Dr. Raul Pacheco-Vega has created so many helpful posts about organizing research, reading and writing memos, and teaching students these skills. Check out his blog! I personally love to teach the excel synthesis dump and the everything notebook.
You, as the advisor, also need to practice organization. Each student that you advise should have a distinct folder or running file on your computer for you to keep track of conversations, deadlines, drafts, and texts that you’ve recommended. The student should not be the only one taking notes during a meeting. If they are, you need to ask for them to send you a copy of those notes. You’ll be working with multiple students and it is crucial that you can keep all the details straight!
You can also rely on some of the digital tools that I link to below to track this stuff in a shared place with the student. The easiest way to do this is probably a shared google spreadsheet with different pages for the different types of information (meeting dates and notes, deadlines and instructions, lists of sources, lists of writing or research strategies and tools).
Now moving onto Project Management. The first step is to clearly establish the project timeline: start date to due date. This seems very simple but have them write it down in front of you, give it to them on a sheet of paper, print out a whole calendar. Do whatever you need to do to really drive home the timeline. Clearly explain which deadlines are flexible and which are not so there are no surprises in your futures. Make sure you’re using “SMART” goal framework so the tasks are actually do-able and related to the final product!
This is a great time to share stories about your own process and research experience. Try to relate to the student by sharing what has worked or not worked for you to give them guidance on which tools to use. Don’t only recommend things you like because it is possible that your students will have different needs!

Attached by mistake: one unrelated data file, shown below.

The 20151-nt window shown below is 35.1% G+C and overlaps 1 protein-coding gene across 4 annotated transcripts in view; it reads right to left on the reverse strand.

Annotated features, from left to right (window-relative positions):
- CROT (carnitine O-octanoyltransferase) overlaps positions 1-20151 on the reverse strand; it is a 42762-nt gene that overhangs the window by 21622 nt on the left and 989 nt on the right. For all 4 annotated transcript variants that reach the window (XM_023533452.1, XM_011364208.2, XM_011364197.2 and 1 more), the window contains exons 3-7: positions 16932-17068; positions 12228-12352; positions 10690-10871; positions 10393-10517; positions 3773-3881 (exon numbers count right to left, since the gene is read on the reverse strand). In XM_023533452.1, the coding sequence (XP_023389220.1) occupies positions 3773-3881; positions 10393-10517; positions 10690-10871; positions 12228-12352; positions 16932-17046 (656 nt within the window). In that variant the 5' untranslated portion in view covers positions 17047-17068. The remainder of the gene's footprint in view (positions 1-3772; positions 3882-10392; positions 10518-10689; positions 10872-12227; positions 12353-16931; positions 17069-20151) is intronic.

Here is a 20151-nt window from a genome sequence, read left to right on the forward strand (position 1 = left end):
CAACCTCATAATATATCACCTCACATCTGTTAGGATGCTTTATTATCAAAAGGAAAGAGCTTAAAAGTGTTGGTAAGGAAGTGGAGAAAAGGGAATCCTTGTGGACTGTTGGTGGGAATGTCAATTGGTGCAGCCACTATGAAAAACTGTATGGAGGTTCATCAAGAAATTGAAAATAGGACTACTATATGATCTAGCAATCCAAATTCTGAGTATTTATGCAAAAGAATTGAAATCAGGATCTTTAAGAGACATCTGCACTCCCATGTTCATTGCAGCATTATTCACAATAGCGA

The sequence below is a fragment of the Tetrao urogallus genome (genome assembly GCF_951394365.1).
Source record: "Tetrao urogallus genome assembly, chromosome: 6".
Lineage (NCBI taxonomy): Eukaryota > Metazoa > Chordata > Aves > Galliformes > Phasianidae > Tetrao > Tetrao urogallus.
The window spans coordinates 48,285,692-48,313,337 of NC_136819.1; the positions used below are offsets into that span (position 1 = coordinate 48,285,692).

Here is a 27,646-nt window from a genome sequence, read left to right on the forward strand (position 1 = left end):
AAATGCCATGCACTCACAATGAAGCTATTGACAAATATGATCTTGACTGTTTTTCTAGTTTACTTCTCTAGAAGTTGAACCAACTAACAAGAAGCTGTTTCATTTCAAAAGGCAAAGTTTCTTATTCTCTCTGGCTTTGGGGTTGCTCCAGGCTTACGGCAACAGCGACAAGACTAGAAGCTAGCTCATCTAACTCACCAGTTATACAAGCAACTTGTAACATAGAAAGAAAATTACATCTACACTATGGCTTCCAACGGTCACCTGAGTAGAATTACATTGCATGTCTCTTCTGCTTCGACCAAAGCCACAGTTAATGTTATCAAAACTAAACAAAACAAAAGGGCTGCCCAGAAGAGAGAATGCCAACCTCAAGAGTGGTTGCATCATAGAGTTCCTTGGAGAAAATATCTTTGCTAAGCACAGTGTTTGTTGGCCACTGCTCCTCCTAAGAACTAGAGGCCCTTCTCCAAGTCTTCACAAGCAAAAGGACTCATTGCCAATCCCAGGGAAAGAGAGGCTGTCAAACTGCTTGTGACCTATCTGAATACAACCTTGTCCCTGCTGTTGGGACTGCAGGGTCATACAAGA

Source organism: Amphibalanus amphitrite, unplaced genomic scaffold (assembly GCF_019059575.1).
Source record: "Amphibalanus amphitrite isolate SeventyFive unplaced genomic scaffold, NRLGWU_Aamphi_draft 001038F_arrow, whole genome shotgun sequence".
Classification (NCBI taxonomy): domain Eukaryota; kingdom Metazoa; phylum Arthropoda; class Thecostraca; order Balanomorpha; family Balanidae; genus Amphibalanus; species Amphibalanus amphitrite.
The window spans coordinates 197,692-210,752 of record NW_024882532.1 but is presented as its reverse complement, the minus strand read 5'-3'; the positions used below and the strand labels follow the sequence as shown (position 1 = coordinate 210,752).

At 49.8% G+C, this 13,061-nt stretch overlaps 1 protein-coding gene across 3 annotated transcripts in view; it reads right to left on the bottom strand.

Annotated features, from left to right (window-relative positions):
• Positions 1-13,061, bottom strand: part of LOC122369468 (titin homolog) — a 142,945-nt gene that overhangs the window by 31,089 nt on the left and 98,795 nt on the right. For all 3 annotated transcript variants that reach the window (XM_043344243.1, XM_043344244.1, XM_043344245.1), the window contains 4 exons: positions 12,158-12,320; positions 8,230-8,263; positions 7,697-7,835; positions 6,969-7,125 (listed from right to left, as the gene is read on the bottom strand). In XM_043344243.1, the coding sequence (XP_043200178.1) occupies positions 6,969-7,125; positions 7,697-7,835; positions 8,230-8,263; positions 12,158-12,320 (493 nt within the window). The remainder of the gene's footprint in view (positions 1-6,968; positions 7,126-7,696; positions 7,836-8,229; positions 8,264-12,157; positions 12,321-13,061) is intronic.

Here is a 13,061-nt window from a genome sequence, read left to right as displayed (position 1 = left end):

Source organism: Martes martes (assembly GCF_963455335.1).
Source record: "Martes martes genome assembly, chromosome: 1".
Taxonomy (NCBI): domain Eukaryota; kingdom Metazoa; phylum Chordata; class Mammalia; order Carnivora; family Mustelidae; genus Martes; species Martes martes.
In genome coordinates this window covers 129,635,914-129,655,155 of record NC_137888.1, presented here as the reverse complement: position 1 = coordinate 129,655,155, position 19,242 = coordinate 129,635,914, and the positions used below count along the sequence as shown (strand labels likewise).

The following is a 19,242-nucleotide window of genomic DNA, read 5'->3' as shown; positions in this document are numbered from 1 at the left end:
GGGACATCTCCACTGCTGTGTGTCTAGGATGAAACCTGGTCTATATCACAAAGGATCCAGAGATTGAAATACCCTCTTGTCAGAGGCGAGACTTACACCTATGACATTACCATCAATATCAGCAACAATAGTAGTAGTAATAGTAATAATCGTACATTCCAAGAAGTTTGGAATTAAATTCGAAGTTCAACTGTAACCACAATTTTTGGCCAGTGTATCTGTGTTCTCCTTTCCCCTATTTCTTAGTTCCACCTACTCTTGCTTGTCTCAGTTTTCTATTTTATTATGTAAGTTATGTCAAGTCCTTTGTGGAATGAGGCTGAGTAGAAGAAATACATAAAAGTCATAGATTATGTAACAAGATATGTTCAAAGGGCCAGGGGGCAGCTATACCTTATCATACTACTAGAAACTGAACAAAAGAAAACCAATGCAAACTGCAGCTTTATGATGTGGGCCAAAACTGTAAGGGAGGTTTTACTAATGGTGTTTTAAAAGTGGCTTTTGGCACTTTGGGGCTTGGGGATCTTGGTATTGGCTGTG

Step 1: Backwards Planning
It can be easy to lose sight of the many tasks they need to do to complete the capstone. This problem leads to weeks of “not knowing what to do”. That’s why you start with a backwards calendar.
What to tell students: You work from the due-date to list the ‘big’ deadlines. Then, you break those deadlines into task-lists and assign each task to a week/day depending on your schedule. Backwards planning is only STEP ONE in project management. You have to then organize and prioritize your tasks using other strategies.
It’s a good idea to make sure that you and the student have constant access to this plan. You can use shared files via Google Drive, Drop Box, Microsoft Sharepoint or One Drive, etc.
Side bar: the idea of “backwards design” in pedagogy might help you figure out what you want out of your thesis project.
Option 1: The Classic To-Do List
Sometimes, simple is best. Some of these tools can also be used to make Gantt charts.
I personally use to-do lists to manage my revisions and edits that way I can put them all in one place and cross them off as a I go.
Digital To-Do Lists
Option 2: Gantt Charts
I think these are the best option. Students who are going into full-time work after graduation will likely encounter these and it could be helpful to show employers that they know how to use one! Gantt charts are fancy-looking project timelines. There are so many free programs and websites that you can use. I highly recommend giving it a try!
What to say to students: Use this as a tool to map individual tasks and timelines within bigger headings like “research”, “writing”, “data analysis”. This is great if you prefer to see visual indicators of how much work is left or where you need to redirect your energy!
My Favorite Gantt Templates or Makers
Google Drive Template
I would encourage students to use digital systems to organize and track their research process because they are easily shared. This can make your advising meetings run a lot more smoothly since you’ll both have access to the same information. I’ll post a run-down of these options in another blog, along with links to templates that I’ve already made.
This should enough to get you through your first advising meeting. I’ll write up Part 2 to discuss research strategies, literature reviews, and data soon!